A group goes to a small church under the pretense of attending to a wedding ceremony, but are actually planning to burn it down. I have it in mind that they can start the fire with the lit candles that are already in the church, but I also want a character to sneak in flammable materials to help it spread. My idea was that he could conceal a flammable liquid in a wine or champagne bottle and then pour it out. (I know wine and champagne won't start a blaze.) I was thinking gasoline--would a wine bottle be a feasible container? Would another fluid be better? (Anything that could be found in a hardware store would do--the characters are poor but willing to steal.)

I've googled variations of "gasoline storage" "flammable liquid storage" and "gasoline in glass" and gotten results selling gas cans, laboratory safety instructions and, um, song lyrics.

ETA: Thank you all for your helpful replies! A flask with high proof alcohol seems the way to go.
  • Current Mood: calm
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spanish language equivalent of 'bush league'

I've searched "bush league" equivalent phrase spanish and similar variations. Literal translation is not what I want, obviously liga de arbusto is no help. :P Hence my difficulties.

Time is present day, setting is New York/Baltimore. The character is a Puerto Rican native who is 35 years old and has lived primarily in the (continental) US since he was 19, with reasonably frequent visits home. He's fairly fluent in English, but is still plainly more comfortable with Spanish. He speaks both languages on a regular basis at work.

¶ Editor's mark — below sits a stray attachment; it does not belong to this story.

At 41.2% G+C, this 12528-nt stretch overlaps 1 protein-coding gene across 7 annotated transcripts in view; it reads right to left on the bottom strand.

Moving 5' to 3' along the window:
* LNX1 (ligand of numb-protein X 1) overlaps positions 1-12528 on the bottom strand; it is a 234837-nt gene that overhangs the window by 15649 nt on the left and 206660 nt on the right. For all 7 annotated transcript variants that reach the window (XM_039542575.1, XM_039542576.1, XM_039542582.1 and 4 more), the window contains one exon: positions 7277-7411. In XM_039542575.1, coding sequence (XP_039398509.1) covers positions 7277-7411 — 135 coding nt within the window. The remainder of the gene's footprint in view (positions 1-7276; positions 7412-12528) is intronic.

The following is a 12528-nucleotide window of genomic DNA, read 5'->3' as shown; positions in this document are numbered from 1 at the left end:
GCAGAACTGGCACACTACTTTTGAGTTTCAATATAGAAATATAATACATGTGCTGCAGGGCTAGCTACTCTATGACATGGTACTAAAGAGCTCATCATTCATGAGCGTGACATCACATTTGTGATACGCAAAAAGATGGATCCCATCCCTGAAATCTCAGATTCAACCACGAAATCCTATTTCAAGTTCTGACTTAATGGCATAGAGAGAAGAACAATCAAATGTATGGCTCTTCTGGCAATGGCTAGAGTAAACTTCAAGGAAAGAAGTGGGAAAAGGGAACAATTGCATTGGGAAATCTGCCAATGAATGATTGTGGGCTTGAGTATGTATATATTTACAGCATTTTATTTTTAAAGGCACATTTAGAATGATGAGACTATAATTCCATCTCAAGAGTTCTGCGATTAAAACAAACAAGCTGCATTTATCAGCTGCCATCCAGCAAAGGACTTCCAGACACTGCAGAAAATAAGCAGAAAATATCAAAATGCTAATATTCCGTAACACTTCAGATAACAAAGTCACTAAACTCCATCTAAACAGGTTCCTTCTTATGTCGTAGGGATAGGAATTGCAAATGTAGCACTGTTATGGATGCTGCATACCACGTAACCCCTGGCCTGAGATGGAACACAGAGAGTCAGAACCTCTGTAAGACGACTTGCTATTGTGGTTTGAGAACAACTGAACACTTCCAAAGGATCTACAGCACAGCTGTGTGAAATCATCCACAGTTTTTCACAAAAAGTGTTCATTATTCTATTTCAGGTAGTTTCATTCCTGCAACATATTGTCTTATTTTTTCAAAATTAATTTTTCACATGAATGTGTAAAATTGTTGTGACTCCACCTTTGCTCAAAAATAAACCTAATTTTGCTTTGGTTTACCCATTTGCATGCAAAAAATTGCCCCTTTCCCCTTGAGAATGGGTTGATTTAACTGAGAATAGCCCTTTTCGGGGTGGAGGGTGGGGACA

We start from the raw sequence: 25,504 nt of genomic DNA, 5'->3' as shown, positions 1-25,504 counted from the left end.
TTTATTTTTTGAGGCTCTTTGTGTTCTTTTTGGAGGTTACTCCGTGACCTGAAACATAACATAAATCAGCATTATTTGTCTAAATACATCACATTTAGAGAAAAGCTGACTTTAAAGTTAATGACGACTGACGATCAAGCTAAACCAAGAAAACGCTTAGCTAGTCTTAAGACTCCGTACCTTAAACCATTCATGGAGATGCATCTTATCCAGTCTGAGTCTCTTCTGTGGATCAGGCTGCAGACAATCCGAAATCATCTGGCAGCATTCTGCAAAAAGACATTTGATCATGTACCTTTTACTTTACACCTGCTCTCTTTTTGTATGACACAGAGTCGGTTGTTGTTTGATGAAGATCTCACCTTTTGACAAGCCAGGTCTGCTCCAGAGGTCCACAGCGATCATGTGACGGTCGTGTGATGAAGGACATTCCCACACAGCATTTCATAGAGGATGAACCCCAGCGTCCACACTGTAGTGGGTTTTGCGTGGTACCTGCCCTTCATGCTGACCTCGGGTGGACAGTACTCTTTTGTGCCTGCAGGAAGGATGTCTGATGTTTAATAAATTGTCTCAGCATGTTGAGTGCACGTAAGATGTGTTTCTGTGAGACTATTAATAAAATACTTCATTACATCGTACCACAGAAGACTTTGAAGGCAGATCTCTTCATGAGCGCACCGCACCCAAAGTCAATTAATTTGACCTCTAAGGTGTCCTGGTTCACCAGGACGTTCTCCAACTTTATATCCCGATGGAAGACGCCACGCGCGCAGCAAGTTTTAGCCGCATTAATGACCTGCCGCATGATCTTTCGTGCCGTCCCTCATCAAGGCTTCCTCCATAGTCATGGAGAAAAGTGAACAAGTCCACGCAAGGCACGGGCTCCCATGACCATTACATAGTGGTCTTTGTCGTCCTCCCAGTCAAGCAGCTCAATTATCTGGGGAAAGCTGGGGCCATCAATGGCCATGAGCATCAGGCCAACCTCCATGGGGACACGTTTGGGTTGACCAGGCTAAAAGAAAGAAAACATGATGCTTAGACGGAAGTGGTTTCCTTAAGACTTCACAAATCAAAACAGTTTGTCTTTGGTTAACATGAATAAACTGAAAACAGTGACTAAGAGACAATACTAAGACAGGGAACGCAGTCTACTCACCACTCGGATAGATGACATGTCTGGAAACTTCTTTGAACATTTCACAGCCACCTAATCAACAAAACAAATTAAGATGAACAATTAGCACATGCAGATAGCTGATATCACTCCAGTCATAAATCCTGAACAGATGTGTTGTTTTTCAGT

So!

Is there a Spanish (Puerto Rican Spanish, if that makes a difference in this particular case) equivalent to the English phrase "bush league"? In general this phrase means "substandard, bad, amateur". It has pretty accusatory connotations; i.e. you might use it to call out what you perceived as a 'cheap shot', not just something that was poorly done due to a lack of skill. I need my character to throw a phrase like this at one of his coworkers, but he's in a lot of pain and is pretty pissed off at the time, so he's probably going to be shouting at the guy in Spanish and not English.

Does such a phrase exist?

(And remember that this guy is 35-- whatever he's saying shouldn't be something associated with kids, you know? No PR Spanish equivalent of "n00b, headsh0t!111!11" or whatever. :P )

Thanks in advance, detailers!